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Cage and more Cage

July 6, 2012

25th June 

I’m sitting on the train feeling very tired and completely inspired. EXAUDI has been paying homage to John Cage this week, which means four completely different concerts in four days: two at Spitalfields and two at Aldeburgh. I think we covered most of his work for multiple voices – not many more pieces I can think of!

On Tuesday, Jon Bungard and Mandy Morrison, with animateur Sam Glazer, led children from two Tower Hamlets primary schools in a Cage-inspired performance in Spitalfields.

On Thursday, we performed a late-night concert, again at Spitalfields, in which we sang Four2, The Wonderful Widow of Eighteen Springs and A Flower (both of these with Amy Moore), Four Solos and Hymns and Variations. Great music all: Four Solos doesn’t get done much now that Electric Phoenix are no more, but it’s a total romp, and our quartet of Mandy, Lucy Goddard, Jon Bungard and Jimmy Holliday gave it everything. For me, Hymns and Variations is a desert-island piece, one for the ages. I love everything about it, the felicity of the connection Cage makes with the past (Billings hymns), the transparent technique (random erasing of notes and equally random extending of those that are left), the perfect matching of technique to aim, the subtle yet overwhelmingly beautiful shifts of tonality between plain old C major and plain old F major, the endlessly nuanced dynamics roughing the surface just enough: the sheer exquisiteness of sensibility in every part of the composition. The man was a genius.

It’s a bugger to sing, being nearly half an hour of senza-vib isolated notes with infinitesimal dynamic gradations, all in the simplest tonality where a few Herz either way can seriously derail the tuning, and (being amplified) every tiny scuff or blip of sound is magnified. Just as well that the occasional bit of dirt makes it all the more human and all the more poignant, as it would otherwise be a heart-breaking labour of constant imperfection. As it is, once you’ve rehearsed it to a certain level – the tuning fixed, the dynamic levels set and secure, the vowels learnt, the overall sound and sensibility understood by everyone and the way single sounds connect physically to each other (because you have to, even if they are all conceptually monads, and there is no ‘logical’ connection to them) homogenised across the ensemble – once this is done, there is nothing left to do but sing the piece, and hope for the best. We were fortunate in St Leonard’s Church to have a helpful acoustic that just gives everyone a bit of confidence – and I think it went well! I sincerely hope we get more chances to do Hymns and Variations, as more people need to hear this masterpiece than the paltry (but enthusiastic) crowd that turned up on Thursday…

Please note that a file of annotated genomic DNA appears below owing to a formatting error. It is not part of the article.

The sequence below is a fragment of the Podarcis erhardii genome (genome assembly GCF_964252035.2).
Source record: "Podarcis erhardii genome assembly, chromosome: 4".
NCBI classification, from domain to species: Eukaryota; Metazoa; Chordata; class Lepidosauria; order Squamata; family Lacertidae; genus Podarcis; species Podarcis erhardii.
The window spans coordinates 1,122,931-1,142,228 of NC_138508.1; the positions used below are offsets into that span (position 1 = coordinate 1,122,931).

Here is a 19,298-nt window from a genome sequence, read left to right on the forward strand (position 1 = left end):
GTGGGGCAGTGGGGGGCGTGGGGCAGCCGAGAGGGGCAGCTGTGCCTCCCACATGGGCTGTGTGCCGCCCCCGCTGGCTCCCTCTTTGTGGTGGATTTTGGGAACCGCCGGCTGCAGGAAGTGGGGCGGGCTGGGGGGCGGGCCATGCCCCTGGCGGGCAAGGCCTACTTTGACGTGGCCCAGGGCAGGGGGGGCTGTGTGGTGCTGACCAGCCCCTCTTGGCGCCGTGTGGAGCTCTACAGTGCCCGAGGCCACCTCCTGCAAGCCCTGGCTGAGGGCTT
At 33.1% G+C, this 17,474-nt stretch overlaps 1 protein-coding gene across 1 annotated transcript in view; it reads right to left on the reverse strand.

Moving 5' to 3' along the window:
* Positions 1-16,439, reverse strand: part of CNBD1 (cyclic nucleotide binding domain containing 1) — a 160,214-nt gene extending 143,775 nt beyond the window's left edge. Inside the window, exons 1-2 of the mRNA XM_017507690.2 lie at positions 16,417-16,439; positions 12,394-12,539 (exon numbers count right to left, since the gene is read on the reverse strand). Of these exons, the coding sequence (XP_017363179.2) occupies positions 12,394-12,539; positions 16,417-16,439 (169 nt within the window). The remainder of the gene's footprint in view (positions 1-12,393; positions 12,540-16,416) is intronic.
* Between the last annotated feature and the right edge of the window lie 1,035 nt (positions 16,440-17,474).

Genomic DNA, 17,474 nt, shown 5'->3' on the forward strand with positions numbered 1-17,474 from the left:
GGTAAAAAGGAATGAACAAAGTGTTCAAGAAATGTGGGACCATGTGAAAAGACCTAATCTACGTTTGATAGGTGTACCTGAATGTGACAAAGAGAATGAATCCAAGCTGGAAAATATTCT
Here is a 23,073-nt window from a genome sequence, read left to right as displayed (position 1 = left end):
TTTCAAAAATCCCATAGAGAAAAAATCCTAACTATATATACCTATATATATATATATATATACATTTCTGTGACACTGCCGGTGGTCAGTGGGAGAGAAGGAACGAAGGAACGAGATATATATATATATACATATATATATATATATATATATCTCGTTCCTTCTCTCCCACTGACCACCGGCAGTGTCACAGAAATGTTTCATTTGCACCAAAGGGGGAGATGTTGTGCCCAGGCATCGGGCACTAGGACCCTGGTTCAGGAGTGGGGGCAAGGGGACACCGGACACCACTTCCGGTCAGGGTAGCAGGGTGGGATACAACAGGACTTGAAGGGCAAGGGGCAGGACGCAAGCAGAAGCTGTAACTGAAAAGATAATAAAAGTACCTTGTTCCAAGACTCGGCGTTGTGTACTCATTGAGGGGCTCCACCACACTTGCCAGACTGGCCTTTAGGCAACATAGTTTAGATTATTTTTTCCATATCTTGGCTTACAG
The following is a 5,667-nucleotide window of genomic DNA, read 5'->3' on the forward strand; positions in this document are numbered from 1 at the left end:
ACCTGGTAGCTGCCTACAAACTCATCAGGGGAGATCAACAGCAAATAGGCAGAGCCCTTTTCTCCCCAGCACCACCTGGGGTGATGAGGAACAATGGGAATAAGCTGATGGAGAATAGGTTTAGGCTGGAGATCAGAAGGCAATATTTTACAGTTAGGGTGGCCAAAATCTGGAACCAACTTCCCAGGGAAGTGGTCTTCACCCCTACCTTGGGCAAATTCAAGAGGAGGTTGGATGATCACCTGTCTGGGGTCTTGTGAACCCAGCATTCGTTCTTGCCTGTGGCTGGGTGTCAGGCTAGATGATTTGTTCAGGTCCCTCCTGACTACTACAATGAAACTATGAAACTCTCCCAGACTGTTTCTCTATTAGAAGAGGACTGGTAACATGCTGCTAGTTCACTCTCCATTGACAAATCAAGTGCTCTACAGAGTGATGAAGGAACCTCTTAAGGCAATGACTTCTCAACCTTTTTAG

So then, on to Saturday, and Aldeburgh, where we mounted two performances of Cage on the same day. The first was our Musicircus, into which was inserted our new, improved and expanded version of Song Books – the Cage piece that just keeps on giving (we’ve still not done all 90 of them, not by a long chalk). This was an unalloyed joy. I admit I was worried (being the Curator of the overall event) that the plan of meshing these two pieces, and of doing a Musicircus in a series of interconnected spaces rather than one big top, might be both inauthentic from a Cageian point of view and not very effective. Hell, I wasn’t even sure if Musicircus works as an event at all. From my perspective these fears turned out to be unfounded, as it was really a wonderful show. The four electronics setups for Song Books (the excellent team from UEA – Seb Fosdal, John Kramarchuk, Jon Gatiss and Greg Hobson, along with sound artist Bill Thompson) were dispersed through the spaces, and around them we had a Peruvian band, a several folk acts, a country-western duo, string quartets and duos, a koto, Jordi Savall, Pierre-Laurent Aimard (in Fluxus mood), Tamara Stefanovich, film with live electronics, Zoe Martlew (a one-woman Musicircus), Colin Matthews playing Vexations, and of course all sorts of EXAUDI goings-on from the Song Books (the singers were Juliet, Amy, Tom, Jon Bungard and Jon Saunders). There were also drinks, cake, bunting, balloons and even sunshine. It was exactly what I like to think Cage wanted – an anarchic harmony, fun and wonderment round every corner. I don’t feel I can take much credit for it coming off – it was made by the performers and the audience, all of whom got immediately into the spirit intended – but I can say that I’m very very glad it did!

If that wasn’t exhausting enough (it was, more than), we’d also agreed to do a Pumphouse gig in the evening. The Pumphouse is a really nice venue, a very intimate building on the outskirts of Aldeburgh, and seems to be where some of the most interesting things in the whole festival take place. We brought three singers, Bill Thompson, the artist Sam Belinfante and me. The programme had tribute pieces from Bill, Sam and me, and Cage’s Living Room Music, Variations IV, Ear for EAR, The Wonderful Widow and A Flower again (this time with Juliet), a fragment of Indeterminacy and Radio Music. It seemed to go down well, Sam and Bill’s work was lovely, and I enjoyed myself as much as I’ve done in any concert for a long time. There will be more Cage shenanigans this year for us, but I doubt they will top the memory of these past few days. It’s been really glorious.

Thank-you, John!

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